Gonzalez does well to focus on the pastoral life of Augustine. With a shepherd’s crook in one hand and a pen in another, Augustine’s pursuit of God would necessarily be a pastoral one. His pastoral task explains his various writings amid the Donatist and Pelagian controversies, as well as numerous sermons. Gonzalez notes that in his sermons “we see Augustine as a shepherd seeking to feed his flock and to instruct and correct it when necessary” (p. 72). Further invoking the mestizo motif, Augustine’s time as a Manichaean “hearer” greatly aided his efforts to combat Manichaean errors.
In both the Donatist and Pelagian controversies, there are many mestizo characteristics on display. Gonzalez places a heavy emphasis on the clash between Roman identity and Berber identity noting, “The Donatist schism ... was not so much a matter of theology as of cultural, social, and economic conflicts” (p. 123). In the Pelagian controversy, the influence of Roman legal training upon Pelagius seems to have propelled his formulation of human responsibility. The disposition of Pelagius and Augustine, informed by their own personal history, couldn’t be more dissimilar. One’s willpower was on full, the other’s on empty. For one grace was useful, and for the other grace was absolutely necessary.
In his City of God, Augustine fully embraces “the possibility of living Monica’s faith within Patrick’s culture” (p. 166). Believers in Christ are a community and society unto themselves, citizens of heaven, yet not as citizens unconcerned with the health and welfare of the earthly city. City of God served as a bridge-way text, informing the medieval age on antiquity as well as providing a foundation for how the church viewed itself and its place in the world. The mestizo Augustine, as Gonzalez argues, “served “as a bridge between the Greco-Roman past that was waning and the new regime that was dawning,” namely, the entirety of Western Christendom (p. 166).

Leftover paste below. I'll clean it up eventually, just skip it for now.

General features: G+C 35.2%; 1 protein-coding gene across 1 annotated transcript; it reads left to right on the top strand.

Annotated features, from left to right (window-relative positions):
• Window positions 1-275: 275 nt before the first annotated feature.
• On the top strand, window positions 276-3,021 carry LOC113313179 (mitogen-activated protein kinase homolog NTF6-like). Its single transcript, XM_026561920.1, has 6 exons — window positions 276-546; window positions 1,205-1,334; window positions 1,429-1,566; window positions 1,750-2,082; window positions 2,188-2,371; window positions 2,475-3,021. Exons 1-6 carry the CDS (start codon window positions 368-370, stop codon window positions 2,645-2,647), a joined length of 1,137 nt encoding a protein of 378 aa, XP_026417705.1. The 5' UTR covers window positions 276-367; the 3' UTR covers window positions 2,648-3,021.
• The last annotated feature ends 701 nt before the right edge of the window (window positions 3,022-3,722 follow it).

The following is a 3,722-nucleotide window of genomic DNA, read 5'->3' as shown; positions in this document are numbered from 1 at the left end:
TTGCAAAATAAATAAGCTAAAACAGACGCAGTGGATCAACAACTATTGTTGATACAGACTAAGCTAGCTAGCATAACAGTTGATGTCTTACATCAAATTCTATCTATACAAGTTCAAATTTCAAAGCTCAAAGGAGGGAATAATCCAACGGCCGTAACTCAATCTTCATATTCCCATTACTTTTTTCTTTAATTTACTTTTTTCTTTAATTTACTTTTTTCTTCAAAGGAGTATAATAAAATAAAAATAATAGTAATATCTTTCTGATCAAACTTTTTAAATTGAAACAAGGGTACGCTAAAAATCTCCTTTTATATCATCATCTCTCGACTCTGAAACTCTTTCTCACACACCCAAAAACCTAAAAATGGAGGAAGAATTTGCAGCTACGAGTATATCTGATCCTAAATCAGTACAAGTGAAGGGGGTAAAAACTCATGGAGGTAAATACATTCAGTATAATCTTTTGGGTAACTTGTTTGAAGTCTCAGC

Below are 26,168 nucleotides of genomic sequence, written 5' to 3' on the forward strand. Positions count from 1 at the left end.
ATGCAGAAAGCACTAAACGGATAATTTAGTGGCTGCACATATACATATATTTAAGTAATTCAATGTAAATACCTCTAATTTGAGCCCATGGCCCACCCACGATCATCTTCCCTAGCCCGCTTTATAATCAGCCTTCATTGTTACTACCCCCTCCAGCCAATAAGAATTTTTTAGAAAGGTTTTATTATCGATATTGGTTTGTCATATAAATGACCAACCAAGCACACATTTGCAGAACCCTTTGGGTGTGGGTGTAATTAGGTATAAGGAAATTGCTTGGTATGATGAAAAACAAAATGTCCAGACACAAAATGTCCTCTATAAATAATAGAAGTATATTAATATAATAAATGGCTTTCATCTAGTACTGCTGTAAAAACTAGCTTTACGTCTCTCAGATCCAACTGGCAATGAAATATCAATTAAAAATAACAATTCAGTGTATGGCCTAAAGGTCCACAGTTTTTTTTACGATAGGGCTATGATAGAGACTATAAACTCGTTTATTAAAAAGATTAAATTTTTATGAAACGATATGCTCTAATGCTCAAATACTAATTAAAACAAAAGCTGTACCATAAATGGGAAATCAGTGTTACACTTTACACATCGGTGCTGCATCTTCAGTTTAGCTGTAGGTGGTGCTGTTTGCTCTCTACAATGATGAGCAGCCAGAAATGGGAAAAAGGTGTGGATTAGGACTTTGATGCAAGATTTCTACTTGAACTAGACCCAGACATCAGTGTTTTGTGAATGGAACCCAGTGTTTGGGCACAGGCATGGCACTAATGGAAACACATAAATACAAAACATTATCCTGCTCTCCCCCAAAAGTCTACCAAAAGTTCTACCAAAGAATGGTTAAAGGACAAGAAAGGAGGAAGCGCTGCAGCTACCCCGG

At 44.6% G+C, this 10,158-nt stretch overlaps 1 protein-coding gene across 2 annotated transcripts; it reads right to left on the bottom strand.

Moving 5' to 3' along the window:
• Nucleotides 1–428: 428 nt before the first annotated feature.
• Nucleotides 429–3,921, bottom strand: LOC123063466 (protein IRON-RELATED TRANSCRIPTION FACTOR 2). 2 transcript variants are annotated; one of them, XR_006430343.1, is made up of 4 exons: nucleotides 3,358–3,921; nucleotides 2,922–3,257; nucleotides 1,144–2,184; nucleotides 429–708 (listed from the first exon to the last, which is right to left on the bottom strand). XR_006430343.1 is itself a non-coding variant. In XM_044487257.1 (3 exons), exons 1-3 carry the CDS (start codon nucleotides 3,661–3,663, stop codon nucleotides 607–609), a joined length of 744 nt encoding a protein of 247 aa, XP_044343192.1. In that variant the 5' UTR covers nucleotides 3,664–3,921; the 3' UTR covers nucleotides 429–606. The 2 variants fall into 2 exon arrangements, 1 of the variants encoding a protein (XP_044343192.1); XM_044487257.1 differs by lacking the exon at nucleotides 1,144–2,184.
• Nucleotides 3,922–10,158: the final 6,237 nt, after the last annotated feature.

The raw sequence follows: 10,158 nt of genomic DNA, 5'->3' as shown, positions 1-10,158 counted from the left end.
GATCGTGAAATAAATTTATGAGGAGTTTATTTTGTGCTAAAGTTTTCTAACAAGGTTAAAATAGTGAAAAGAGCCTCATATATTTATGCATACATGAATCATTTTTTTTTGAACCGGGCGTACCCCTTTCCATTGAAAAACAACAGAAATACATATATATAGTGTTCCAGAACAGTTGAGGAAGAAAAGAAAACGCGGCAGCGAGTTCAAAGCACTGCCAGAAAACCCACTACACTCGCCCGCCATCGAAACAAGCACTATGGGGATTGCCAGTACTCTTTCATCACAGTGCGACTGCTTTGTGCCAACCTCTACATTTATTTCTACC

In The Mestizo Augustine, Gonzalez demonstrates the importance of understanding social history for the Christian theologian and historian. Augustine provides an archetypal example. Intermediate readers of Augustine will be familiar with most of the book’s content. That said, I truly appreciated Gonzalez’s focus on Augustine as pastor as the context for much of his theology. Additionally, he reminds us that our theology is never divorced from our cultural milieu and personal histories. There’s no greater reminder of this than Augustine standing at the precipice of late antiquity looking over the edge to the next era of human history. Scholars should be cautious when seeking to dissect Augustine with the scalpel of social history. History is messy. Gonzalez flirts with this line at times, but still affirms Augustine’s Christian identity as the primary guiding force.
This book is also for those who live in “mestizo” times. We live in a globalized society of mixed heritages, oftentimes competing. In 2008, America elected a president who himself represents a mestizaje of African and White heritage. In the 2016 presidential election, America witnessed a clash of cultures, resulting in a political upset. Changing times are ahead in our land, whether for better or worse. With news headlines of Brexit, an overwhelming Syrian refugee crisis, and global terrorism, questions of cultural/social/religious identity remain as relevant as ever. We’ve yet to see the full extent to how these cultural issues will inform our theology and gospel witness.
Gonzalez delivers a usable history for the next generation of Augustine readers, giving us permission to ask how our own mestizje informs who we are and what we value.